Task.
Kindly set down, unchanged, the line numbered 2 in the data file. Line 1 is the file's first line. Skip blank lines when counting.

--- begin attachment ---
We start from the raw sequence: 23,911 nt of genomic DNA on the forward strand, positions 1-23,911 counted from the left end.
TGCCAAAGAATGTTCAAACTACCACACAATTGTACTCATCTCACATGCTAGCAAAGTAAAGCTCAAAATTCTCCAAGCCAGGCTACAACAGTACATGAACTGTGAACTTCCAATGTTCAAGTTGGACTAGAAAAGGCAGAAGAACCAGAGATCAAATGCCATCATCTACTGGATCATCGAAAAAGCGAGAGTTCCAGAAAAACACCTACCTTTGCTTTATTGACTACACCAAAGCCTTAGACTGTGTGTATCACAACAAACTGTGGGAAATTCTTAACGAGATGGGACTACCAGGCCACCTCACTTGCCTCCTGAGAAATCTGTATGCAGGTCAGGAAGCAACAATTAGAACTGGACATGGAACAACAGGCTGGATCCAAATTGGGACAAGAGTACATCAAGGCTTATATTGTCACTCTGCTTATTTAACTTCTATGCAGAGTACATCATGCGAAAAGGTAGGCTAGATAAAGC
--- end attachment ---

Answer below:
TGCCAAAGAATGTTCAAACTACCACACAATTGTACTCATCTCACATGCTAGCAAAGTAAAGCTCAAAATTCTCCAAGCCAGGCTACAACAGTACATGAACTGTGAACTTCCAATGTTCAAGTTGGACTAGAAAAGGCAGAAGAACCAGAGATCAAATGCCATCATCTACTGGATCATCGAAAAAGCGAGAGTTCCAGAAAAACACCTACCTTTGCTTTATTGACTACACCAAAGCCTTAGACTGTGTGTATCACAACAAACTGTGGGAAATTCTTAACGAGATGGGACTACCAGGCCACCTCACTTGCCTCCTGAGAAATCTGTATGCAGGTCAGGAAGCAACAATTAGAACTGGACATGGAACAACAGGCTGGATCCAAATTGGGACAAGAGTACATCAAGGCTTATATTGTCACTCTGCTTATTTAACTTCTATGCAGAGTACATCATGCGAAAAGGTAGGCTAGATAAAGC